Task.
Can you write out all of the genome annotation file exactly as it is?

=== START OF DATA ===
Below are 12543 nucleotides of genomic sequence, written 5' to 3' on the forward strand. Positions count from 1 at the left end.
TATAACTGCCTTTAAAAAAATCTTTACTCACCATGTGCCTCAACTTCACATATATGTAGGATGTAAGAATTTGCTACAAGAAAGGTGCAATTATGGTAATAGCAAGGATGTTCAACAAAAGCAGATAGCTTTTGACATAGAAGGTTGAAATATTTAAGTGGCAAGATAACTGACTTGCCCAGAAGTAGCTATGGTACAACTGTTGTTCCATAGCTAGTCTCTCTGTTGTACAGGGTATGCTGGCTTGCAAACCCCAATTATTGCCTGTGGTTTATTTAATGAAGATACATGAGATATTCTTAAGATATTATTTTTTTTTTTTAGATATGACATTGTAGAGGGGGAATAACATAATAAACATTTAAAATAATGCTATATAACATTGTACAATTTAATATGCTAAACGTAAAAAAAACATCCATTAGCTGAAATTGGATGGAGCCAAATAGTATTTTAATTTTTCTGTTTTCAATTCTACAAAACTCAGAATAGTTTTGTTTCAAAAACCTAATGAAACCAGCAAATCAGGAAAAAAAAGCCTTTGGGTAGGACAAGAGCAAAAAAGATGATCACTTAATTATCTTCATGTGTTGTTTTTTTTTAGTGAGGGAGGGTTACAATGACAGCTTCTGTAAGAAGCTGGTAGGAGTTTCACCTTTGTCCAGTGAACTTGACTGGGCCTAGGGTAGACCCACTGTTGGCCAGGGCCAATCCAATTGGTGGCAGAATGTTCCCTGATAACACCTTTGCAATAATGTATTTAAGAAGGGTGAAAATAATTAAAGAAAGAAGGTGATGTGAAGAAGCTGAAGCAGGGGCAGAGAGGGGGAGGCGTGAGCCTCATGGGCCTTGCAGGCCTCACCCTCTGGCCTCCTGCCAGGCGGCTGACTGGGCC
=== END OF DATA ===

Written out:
Below are 12543 nucleotides of genomic sequence, written 5' to 3' on the forward strand. Positions count from 1 at the left end.
TATAACTGCCTTTAAAAAAATCTTTACTCACCATGTGCCTCAACTTCACATATATGTAGGATGTAAGAATTTGCTACAAGAAAGGTGCAATTATGGTAATAGCAAGGATGTTCAACAAAAGCAGATAGCTTTTGACATAGAAGGTTGAAATATTTAAGTGGCAAGATAACTGACTTGCCCAGAAGTAGCTATGGTACAACTGTTGTTCCATAGCTAGTCTCTCTGTTGTACAGGGTATGCTGGCTTGCAAACCCCAATTATTGCCTGTGGTTTATTTAATGAAGATACATGAGATATTCTTAAGATATTATTTTTTTTTTTTAGATATGACATTGTAGAGGGGGAATAACATAATAAACATTTAAAATAATGCTATATAACATTGTACAATTTAATATGCTAAACGTAAAAAAAACATCCATTAGCTGAAATTGGATGGAGCCAAATAGTATTTTAATTTTTCTGTTTTCAATTCTACAAAACTCAGAATAGTTTTGTTTCAAAAACCTAATGAAACCAGCAAATCAGGAAAAAAAAGCCTTTGGGTAGGACAAGAGCAAAAAAGATGATCACTTAATTATCTTCATGTGTTGTTTTTTTTTAGTGAGGGAGGGTTACAATGACAGCTTCTGTAAGAAGCTGGTAGGAGTTTCACCTTTGTCCAGTGAACTTGACTGGGCCTAGGGTAGACCCACTGTTGGCCAGGGCCAATCCAATTGGTGGCAGAATGTTCCCTGATAACACCTTTGCAATAATGTATTTAAGAAGGGTGAAAATAATTAAAGAAAGAAGGTGATGTGAAGAAGCTGAAGCAGGGGCAGAGAGGGGGAGGCGTGAGCCTCATGGGCCTTGCAGGCCTCACCCTCTGGCCTCCTGCCAGGCGGCTGACTGGGCC